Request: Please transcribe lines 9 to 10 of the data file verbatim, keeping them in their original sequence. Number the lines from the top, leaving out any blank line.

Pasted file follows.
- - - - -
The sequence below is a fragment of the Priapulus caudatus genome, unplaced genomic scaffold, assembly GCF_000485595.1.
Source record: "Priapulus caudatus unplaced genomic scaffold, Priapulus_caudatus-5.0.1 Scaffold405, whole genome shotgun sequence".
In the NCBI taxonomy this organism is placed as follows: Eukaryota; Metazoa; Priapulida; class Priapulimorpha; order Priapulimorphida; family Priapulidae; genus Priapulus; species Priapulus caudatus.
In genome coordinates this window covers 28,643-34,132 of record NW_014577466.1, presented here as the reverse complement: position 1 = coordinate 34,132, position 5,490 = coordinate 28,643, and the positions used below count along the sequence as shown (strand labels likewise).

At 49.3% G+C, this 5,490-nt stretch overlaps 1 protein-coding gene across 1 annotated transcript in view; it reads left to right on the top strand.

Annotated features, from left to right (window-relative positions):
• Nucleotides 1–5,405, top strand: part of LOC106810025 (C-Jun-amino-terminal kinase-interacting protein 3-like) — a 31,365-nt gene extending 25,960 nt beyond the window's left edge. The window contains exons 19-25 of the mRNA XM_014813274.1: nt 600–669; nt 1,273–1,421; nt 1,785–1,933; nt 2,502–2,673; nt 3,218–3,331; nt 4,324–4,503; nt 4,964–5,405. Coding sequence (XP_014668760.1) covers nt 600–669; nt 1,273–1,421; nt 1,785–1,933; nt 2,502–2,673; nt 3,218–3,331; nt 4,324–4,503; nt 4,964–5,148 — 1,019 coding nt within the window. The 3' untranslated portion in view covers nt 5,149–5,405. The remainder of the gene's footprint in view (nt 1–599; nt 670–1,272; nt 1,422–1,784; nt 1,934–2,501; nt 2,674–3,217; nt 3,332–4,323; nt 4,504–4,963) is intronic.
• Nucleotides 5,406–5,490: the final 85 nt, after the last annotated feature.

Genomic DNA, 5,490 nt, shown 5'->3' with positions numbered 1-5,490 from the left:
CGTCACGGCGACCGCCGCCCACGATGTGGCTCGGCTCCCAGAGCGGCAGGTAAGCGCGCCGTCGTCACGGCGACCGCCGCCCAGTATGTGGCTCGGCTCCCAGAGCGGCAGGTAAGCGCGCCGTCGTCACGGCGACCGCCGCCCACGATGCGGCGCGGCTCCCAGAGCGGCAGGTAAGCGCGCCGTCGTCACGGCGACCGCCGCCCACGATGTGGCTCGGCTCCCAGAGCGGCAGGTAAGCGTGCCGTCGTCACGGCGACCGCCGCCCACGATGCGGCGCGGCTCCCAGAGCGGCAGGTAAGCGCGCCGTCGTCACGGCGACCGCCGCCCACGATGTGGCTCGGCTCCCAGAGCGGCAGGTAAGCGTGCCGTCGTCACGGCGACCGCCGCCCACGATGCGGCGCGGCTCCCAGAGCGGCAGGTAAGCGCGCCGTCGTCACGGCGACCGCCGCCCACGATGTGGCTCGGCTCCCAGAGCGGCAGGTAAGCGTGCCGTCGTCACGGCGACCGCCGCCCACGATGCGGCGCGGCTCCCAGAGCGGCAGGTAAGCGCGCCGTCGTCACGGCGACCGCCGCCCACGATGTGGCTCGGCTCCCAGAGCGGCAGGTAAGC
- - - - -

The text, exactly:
Genomic DNA, 5,490 nt, shown 5'->3' with positions numbered 1-5,490 from the left:
CGTCACGGCGACCGCCGCCCACGATGTGGCTCGGCTCCCAGAGCGGCAGGTAAGCGCGCCGTCGTCACGGCGACCGCCGCCCAGTATGTGGCTCGGCTCCCAGAGCGGCAGGTAAGCGCGCCGTCGTCACGGCGACCGCCGCCCACGATGCGGCGCGGCTCCCAGAGCGGCAGGTAAGCGCGCCGTCGTCACGGCGACCGCCGCCCACGATGTGGCTCGGCTCCCAGAGCGGCAGGTAAGCGTGCCGTCGTCACGGCGACCGCCGCCCACGATGCGGCGCGGCTCCCAGAGCGGCAGGTAAGCGCGCCGTCGTCACGGCGACCGCCGCCCACGATGTGGCTCGGCTCCCAGAGCGGCAGGTAAGCGTGCCGTCGTCACGGCGACCGCCGCCCACGATGCGGCGCGGCTCCCAGAGCGGCAGGTAAGCGCGCCGTCGTCACGGCGACCGCCGCCCACGATGTGGCTCGGCTCCCAGAGCGGCAGGTAAGCGTGCCGTCGTCACGGCGACCGCCGCCCACGATGCGGCGCGGCTCCCAGAGCGGCAGGTAAGCGCGCCGTCGTCACGGCGACCGCCGCCCACGATGTGGCTCGGCTCCCAGAGCGGCAGGTAAGC